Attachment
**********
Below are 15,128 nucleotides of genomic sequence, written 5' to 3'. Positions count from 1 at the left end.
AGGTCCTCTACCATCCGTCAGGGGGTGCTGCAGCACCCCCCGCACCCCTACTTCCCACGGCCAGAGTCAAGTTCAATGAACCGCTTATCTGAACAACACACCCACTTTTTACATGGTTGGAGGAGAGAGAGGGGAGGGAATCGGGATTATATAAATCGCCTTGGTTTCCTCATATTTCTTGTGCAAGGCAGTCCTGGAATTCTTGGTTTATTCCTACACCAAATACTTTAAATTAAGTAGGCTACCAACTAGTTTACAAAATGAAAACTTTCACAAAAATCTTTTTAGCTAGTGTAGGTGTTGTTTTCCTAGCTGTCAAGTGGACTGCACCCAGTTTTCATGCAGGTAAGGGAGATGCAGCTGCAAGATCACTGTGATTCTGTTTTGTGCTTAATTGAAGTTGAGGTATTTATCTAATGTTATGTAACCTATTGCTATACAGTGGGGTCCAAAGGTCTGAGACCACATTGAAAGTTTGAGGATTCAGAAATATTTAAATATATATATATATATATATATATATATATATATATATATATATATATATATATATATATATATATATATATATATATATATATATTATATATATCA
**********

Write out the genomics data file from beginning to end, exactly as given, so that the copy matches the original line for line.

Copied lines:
Below are 15,128 nucleotides of genomic sequence, written 5' to 3'. Positions count from 1 at the left end.
AGGTCCTCTACCATCCGTCAGGGGGTGCTGCAGCACCCCCCGCACCCCTACTTCCCACGGCCAGAGTCAAGTTCAATGAACCGCTTATCTGAACAACACACCCACTTTTTACATGGTTGGAGGAGAGAGAGGGGAGGGAATCGGGATTATATAAATCGCCTTGGTTTCCTCATATTTCTTGTGCAAGGCAGTCCTGGAATTCTTGGTTTATTCCTACACCAAATACTTTAAATTAAGTAGGCTACCAACTAGTTTACAAAATGAAAACTTTCACAAAAATCTTTTTAGCTAGTGTAGGTGTTGTTTTCCTAGCTGTCAAGTGGACTGCACCCAGTTTTCATGCAGGTAAGGGAGATGCAGCTGCAAGATCACTGTGATTCTGTTTTGTGCTTAATTGAAGTTGAGGTATTTATCTAATGTTATGTAACCTATTGCTATACAGTGGGGTCCAAAGGTCTGAGACCACATTGAAAGTTTGAGGATTCAGAAATATTTAAATATATATATATATATATATATATATATATATATATATATATATATATATATATATATATATATATATATATATATATATATATATTATATATATCA